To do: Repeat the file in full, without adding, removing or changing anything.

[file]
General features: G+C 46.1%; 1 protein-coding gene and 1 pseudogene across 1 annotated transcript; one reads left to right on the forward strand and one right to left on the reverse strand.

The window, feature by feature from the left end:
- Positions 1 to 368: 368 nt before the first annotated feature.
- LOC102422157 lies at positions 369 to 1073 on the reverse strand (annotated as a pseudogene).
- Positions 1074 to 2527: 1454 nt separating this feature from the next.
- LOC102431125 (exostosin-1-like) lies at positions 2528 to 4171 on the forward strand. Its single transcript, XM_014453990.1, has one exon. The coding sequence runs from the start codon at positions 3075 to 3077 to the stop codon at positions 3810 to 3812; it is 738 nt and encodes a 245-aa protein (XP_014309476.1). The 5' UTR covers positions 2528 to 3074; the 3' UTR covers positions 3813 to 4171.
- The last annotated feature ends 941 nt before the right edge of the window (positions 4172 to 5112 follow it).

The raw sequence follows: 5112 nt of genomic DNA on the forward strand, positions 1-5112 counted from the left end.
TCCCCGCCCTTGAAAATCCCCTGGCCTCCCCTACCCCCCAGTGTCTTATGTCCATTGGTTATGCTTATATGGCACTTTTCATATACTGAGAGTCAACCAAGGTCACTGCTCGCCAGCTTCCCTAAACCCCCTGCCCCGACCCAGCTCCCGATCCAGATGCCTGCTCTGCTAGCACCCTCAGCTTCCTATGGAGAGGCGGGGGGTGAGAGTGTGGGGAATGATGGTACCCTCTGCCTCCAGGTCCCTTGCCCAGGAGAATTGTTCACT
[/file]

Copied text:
General features: G+C 46.1%; 1 protein-coding gene and 1 pseudogene across 1 annotated transcript; one reads left to right on the forward strand and one right to left on the reverse strand.

The window, feature by feature from the left end:
- Positions 1 to 368: 368 nt before the first annotated feature.
- LOC102422157 lies at positions 369 to 1073 on the reverse strand (annotated as a pseudogene).
- Positions 1074 to 2527: 1454 nt separating this feature from the next.
- LOC102431125 (exostosin-1-like) lies at positions 2528 to 4171 on the forward strand. Its single transcript, XM_014453990.1, has one exon. The coding sequence runs from the start codon at positions 3075 to 3077 to the stop codon at positions 3810 to 3812; it is 738 nt and encodes a 245-aa protein (XP_014309476.1). The 5' UTR covers positions 2528 to 3074; the 3' UTR covers positions 3813 to 4171.
- The last annotated feature ends 941 nt before the right edge of the window (positions 4172 to 5112 follow it).

The raw sequence follows: 5112 nt of genomic DNA on the forward strand, positions 1-5112 counted from the left end.
TCCCCGCCCTTGAAAATCCCCTGGCCTCCCCTACCCCCCAGTGTCTTATGTCCATTGGTTATGCTTATATGGCACTTTTCATATACTGAGAGTCAACCAAGGTCACTGCTCGCCAGCTTCCCTAAACCCCCTGCCCCGACCCAGCTCCCGATCCAGATGCCTGCTCTGCTAGCACCCTCAGCTTCCTATGGAGAGGCGGGGGGTGAGAGTGTGGGGAATGATGGTACCCTCTGCCTCCAGGTCCCTTGCCCAGGAGAATTGTTCACT